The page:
The Art of Thinking Clearly
“The Pope asked Michelangelo: ‘Tell me the secret of your genius. How have you created the statue of David, the masterpiece of all masterpieces?’
Michelangelo’s answer: It’s simple. I removed everything that is not David."
Thinking more clearly and acting more shrewdly means adopting Michelangelo’s method: don’t focus on David. Instead, focus on everything that is not David and chisel it away.
In our case: eliminate all errors and better thinking will follow.
10 Mental Pitfalls to Avoid
1. The Overconfidence Effect
We systematically overestimate our knowledge and the ability to predict – on a massive scale.
What’s surprising is this: experts suffer even more from overconfidence than laypeople do.
If asked to forecast oil prices in five years’ time, an economics professor will be as wide of the mark as a zookeeper will. However, this professor will offer his forecast with certitude.
2. The Self-Serving Bias
We attribute success to ourselves and failure to external factors. This is the self-serving bias.
How can we dodge the self-serving bias? Do you have friends who tell you the truth – no holds barred? If so, consider yourself lucky. If not, do you have at least one enemy? Good. Invite him or her over for coffee and ask for an honest opinion about your strengths and weaknesses. You will be forever grateful you did.
3. The Sunk Cost Fallacy
The sunk cost fallacy is most dangerous when we have invested a lot of time, money, energy or love in something. This investment becomes a reason to carry on, even if we are dealing with a lost cause. The more we invest, the greater the sunk costs are, and the greater the urge to continue becomes.
4. The Rosenthal Effect
In 1965, the American psychologist Robert Rosenthal conducted a noteworthy experiment: teachers were told of a (fake) new test that could identify students who were on the verge of an intellectual spurt – so called ‘bloomers’.
Twenty per cent of students were randomly selected and classified as such. Teachers remained under the impression that these were indeed high-potential students. After a year, Rosenthal discovered that these students had developed much higher IQs than other children in a control group. This effect became known as the Rosenthal effect (or Pygmalion effect).
Raise expectations for yourself and for the people you love. This increases motivation.
5. Authority Bias
Over the past decade, airlines have also learned the dangers of the authority bias. In the old days, the captain was king. His commands were not to be doubted. If a co-pilot suspected an oversight, he wouldn’t have dared to address it out of respect of – or fear of – his captain.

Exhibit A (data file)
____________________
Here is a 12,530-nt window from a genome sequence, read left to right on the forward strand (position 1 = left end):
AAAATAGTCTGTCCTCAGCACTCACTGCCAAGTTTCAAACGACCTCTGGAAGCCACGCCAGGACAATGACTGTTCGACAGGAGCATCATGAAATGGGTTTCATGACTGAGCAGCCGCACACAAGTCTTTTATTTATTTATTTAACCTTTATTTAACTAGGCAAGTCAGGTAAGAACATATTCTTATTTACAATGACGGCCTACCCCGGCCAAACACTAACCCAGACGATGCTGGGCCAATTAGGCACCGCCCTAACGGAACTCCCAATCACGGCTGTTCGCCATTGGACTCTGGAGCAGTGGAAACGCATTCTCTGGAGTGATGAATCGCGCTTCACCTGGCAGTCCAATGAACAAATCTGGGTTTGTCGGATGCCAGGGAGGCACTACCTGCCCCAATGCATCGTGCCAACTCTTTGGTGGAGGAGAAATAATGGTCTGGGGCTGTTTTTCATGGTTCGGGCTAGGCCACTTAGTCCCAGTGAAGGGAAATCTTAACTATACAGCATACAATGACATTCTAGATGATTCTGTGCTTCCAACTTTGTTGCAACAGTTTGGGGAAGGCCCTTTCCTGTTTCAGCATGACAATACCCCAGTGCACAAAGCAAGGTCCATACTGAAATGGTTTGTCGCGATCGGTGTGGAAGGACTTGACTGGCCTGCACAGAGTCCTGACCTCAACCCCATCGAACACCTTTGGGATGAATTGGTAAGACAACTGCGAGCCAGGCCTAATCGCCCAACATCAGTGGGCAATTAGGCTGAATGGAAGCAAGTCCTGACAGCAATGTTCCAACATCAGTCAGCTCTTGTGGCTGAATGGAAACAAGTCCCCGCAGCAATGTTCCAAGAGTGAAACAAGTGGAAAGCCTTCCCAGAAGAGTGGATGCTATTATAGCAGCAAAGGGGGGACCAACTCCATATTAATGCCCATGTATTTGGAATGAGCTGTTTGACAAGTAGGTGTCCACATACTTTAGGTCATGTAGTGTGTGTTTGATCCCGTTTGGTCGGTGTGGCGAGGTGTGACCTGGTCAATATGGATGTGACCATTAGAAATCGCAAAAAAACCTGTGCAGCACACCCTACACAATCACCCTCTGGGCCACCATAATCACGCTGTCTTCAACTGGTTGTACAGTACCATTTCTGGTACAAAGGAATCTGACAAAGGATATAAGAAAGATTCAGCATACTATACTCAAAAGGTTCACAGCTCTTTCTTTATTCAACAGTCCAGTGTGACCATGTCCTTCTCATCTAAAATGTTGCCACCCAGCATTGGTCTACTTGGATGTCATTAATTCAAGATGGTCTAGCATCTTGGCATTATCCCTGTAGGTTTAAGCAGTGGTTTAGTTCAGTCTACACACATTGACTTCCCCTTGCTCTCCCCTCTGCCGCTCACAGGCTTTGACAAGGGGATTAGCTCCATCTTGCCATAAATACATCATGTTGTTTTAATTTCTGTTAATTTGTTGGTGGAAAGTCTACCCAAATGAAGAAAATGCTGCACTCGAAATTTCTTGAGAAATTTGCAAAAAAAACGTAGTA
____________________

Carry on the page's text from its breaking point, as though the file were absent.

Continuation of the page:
Since this behaviour was discovered, nearly every airline has instituted ‘Crew Resource Management’ (CRM), which coaches pilots and their crews to discuss any reservations they have openly and quickly. In other words: they carefully deprogramme the authority bias.
Where a group of smart people make reckless decisions because everyone aligns their opinions with the supposed consensus.
No one wants to be the naysayer who destroys team unity.
If you ever find yourself in a tight, unanimous group, you must speak your mind, even if your team does not like it.
7. Introspection Illusion
How pure and honest is internal reflection? The Swedish psychologist Peter Johannson allowed test subjects to glimpse two portrait photos of random people and choose which face was more attractive. Then he showed them the preferred photo up close and asked them to describe the most attractive features.
However, with a sleight of hand, he switched the pictures.
Most participants failed to notice and proceeded to justify, in detail, why they favoured the image. The results of the study: introspection is not reliable. When we soul-search, we contrive the findings.
8. The Primacy Effect
Without thinking about it too long, decide who you prefer. Alan is smart, hard-working, impulsive, critical, stubborn and jealous. Ben, however, is jealous, critical, stubborn, impulsive, hard-working and smart. Who would you prefer to get stuck in an elevator with?
Most people choose Alan, even though the descriptions are exactly the same. Your brain pays more attention to the first adjectives in the lists, causing you to identify two different personalities.
Try to avoid evaluations based on first impressions. They will deceive you, guaranteed, in one way or another.
9. Over-Thinking and Heuristics
If you think too much, you cut off your mind from the wisdom of your feelings. This may sound a little esoteric but it is not. Emotions form in the brain, just as crystal-clear, rational thoughts do.
A rule of thumb might be: if it is something to do with practised activities, such as motor skills or questions you’ve answered a thousand times, it’s better not to reflect to the last detail. For such purposes, we have heuristics, mental shortcuts that are clearly superior to rational thought.
10. The Planning Fallacy
Every morning, we compile a to-do list. How often does it happen that everything is checked off by the end of the day? Always? Every other day? Maybe once a week? If you are like most people, you will achieve this rare state once a month.
In other words, you systematically take on too much.
So why are we not natural-born planners? The first reason: wishful thinking. We want to be successful and achieve everything we take on. Second, we focus too much on the project and overlook outside influences. Unexpected events too often scupper our plans.
Extracts copyright Rolf Dobelli.